With the limitation of realistic travel times, you can be more focused to find compelling new ways for your story to go and still be realistic and believable. And that is the mark of a great storyteller.

Wednesday, June 5, 2013

Nothing Is Random

Ostrich feathers.

That was a really random way to start a post, wasn't it? Well, it certainly appears that way, but it actually isn't. I was looking at feather dusters earlier, which classically used ostrich feathers, so when I decided that a random word or phrase would be good to start this post, it was at the front of my mind, so I picked it.

When people talk about things being random, they generally mean that it was unpredictable. I guarantee that nobody could have guessed that I would say ostrich feathers. They had nothing to do with any context that was going on. So it certainly feels unpredictable.

But in a certain sense, nothing is random. With sufficient knowledge, anything can be predicted. If you had known about me looking at feather dusters and knowing that I wanted to start this post with a random phrase, you could pretty strongly predict that I would say "ostrich feathers".

So-called randomness is really just a result of ignorance. Because you did not have the necessary information, you made assumptions on an incomplete picture, and so you did not expect what would happen next.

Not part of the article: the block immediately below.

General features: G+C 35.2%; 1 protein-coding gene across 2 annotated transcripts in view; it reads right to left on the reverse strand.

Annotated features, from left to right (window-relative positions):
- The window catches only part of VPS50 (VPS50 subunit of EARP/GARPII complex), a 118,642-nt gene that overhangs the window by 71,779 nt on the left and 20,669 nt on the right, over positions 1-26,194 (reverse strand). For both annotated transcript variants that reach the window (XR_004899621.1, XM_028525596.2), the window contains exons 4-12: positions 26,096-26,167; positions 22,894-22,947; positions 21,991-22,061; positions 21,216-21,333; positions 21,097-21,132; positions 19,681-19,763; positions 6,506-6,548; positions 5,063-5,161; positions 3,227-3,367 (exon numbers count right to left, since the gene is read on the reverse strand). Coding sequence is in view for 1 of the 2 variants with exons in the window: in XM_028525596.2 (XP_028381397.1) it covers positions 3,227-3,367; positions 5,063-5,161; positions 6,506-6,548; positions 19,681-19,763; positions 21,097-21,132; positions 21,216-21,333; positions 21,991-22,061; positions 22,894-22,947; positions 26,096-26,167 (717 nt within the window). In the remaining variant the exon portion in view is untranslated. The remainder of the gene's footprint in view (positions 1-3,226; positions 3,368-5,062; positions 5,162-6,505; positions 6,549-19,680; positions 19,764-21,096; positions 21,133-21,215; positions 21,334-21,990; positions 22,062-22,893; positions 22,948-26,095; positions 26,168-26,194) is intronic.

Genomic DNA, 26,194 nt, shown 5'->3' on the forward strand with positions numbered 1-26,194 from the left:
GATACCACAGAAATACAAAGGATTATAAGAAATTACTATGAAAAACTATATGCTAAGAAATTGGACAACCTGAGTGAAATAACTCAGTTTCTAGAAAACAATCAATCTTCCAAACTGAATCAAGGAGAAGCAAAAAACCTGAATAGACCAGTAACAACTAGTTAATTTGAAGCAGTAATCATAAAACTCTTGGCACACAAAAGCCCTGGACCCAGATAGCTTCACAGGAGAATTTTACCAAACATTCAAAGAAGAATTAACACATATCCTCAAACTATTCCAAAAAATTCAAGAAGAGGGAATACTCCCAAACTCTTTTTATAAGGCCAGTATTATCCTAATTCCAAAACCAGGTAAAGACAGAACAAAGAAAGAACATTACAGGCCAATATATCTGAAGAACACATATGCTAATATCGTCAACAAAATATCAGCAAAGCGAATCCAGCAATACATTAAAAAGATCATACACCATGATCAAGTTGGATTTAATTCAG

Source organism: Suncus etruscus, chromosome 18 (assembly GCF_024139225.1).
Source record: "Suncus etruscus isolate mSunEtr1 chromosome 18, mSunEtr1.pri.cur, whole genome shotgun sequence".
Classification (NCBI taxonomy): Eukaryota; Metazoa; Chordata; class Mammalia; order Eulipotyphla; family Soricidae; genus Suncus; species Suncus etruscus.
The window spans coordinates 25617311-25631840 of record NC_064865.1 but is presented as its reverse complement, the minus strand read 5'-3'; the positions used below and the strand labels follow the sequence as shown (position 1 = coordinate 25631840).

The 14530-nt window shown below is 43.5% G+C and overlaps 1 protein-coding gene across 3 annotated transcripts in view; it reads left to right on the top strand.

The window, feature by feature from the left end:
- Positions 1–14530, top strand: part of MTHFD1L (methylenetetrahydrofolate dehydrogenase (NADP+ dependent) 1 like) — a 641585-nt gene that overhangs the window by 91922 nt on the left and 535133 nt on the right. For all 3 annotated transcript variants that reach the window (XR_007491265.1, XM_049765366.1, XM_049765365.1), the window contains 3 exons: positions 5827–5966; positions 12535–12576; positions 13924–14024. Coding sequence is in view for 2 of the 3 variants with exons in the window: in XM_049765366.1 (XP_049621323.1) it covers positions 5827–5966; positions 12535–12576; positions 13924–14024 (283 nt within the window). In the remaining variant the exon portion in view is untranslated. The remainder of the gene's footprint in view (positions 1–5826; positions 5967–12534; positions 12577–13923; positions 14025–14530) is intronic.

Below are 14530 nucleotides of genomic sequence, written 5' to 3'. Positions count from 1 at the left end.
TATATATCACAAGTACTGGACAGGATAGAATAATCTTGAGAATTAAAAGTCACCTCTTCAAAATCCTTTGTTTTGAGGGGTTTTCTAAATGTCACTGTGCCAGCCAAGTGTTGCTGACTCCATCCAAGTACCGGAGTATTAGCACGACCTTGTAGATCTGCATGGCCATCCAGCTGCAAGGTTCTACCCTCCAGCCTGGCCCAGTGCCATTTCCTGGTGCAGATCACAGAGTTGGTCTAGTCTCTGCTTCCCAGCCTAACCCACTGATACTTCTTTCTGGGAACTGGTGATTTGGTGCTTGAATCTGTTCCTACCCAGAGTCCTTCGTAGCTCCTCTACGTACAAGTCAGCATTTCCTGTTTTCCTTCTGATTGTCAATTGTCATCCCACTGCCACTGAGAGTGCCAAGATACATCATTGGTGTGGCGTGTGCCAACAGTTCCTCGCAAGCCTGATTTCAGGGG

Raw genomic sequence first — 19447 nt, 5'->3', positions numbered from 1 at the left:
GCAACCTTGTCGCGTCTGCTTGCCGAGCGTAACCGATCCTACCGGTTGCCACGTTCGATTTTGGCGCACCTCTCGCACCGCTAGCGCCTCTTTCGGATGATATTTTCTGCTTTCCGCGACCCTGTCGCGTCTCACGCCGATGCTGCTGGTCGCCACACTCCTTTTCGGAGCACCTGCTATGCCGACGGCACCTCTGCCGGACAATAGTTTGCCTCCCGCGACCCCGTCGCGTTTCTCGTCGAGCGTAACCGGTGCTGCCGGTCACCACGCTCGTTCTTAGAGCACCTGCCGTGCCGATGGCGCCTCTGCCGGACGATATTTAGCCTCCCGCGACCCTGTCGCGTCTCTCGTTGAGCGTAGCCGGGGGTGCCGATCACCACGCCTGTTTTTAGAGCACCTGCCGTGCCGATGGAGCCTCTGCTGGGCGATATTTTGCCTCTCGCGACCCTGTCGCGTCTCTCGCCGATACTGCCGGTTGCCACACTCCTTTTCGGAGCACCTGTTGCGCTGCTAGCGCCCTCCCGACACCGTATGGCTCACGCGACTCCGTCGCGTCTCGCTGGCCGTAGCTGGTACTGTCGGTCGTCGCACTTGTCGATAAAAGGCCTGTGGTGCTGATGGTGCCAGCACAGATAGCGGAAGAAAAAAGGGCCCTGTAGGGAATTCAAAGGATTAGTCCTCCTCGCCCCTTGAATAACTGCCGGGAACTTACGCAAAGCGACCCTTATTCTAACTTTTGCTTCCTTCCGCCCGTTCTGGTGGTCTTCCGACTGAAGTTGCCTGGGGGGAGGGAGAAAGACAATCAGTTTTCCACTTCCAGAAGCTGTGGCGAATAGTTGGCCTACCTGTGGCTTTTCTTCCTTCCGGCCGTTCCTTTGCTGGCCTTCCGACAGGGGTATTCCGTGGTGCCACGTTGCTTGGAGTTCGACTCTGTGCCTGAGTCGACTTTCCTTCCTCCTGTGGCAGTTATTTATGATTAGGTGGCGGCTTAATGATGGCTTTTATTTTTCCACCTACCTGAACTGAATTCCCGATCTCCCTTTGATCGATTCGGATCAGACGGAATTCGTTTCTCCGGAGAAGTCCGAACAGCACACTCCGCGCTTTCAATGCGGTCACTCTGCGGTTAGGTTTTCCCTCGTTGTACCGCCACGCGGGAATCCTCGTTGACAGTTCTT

As an author, we have to decide how much information we give to our audiences. The more they have, the better they can guess what happens next, but doing so takes away your ability to surprise them with twists and turns. It is a delicate line, giving them enough to be intrigued but not bored, and surprised but not confused.

Nothing is random; it's only unexpected. Which would you rather give to your audience: the whole, predictable picture, or the partial, "random" picture?

Tuesday, June 4, 2013

Mask Fusion

In V for Vendetta, the protagonist V was horribly burned and scarred all over, which is part of why he wears the Guy Fawkes mask he is known for. During a scene in the movie version, the female lead Evey wants to take off his mask and look at his real face. Instead, V tells her that the Guy Fawkes mask is his face. He says that what is underneath is no more his face than the muscles and bone under her skin is part of her face.

This particular example is right on the border between literal and metaphorical mask fusion. In short, he has worn the mask so long and accepted it so thoroughly that it has become his default personality. It is more natural than whatever he was like before putting the mask on.

Mask fusion is an interesting result of mask overuse. It is not necessarily a bad thing, but it is always seen as a negative. We have this idea that we have a natural personality which is unshakeable, unbreakable, and fundamentally ourselves. Mask personalities are always foreign, alien presences, considered tools at best and invasive forces at worst.

In reality, though, all of our personalities are malleable. We are not the same person we were as children or teenagers. However fundamental we may think of our natural personalities, they change a great many times during our lives. If it so happens that a person pretends to be different and does it so long that it fuses into their default demeanor, how is that unnatural?

When you look at your characters and you wonder who they are, ask yourself who they used to be. How has their personality changed over time? What caused it? Do they wear a mask to change that? And what effect is that mask having on them?

On Mask Personalities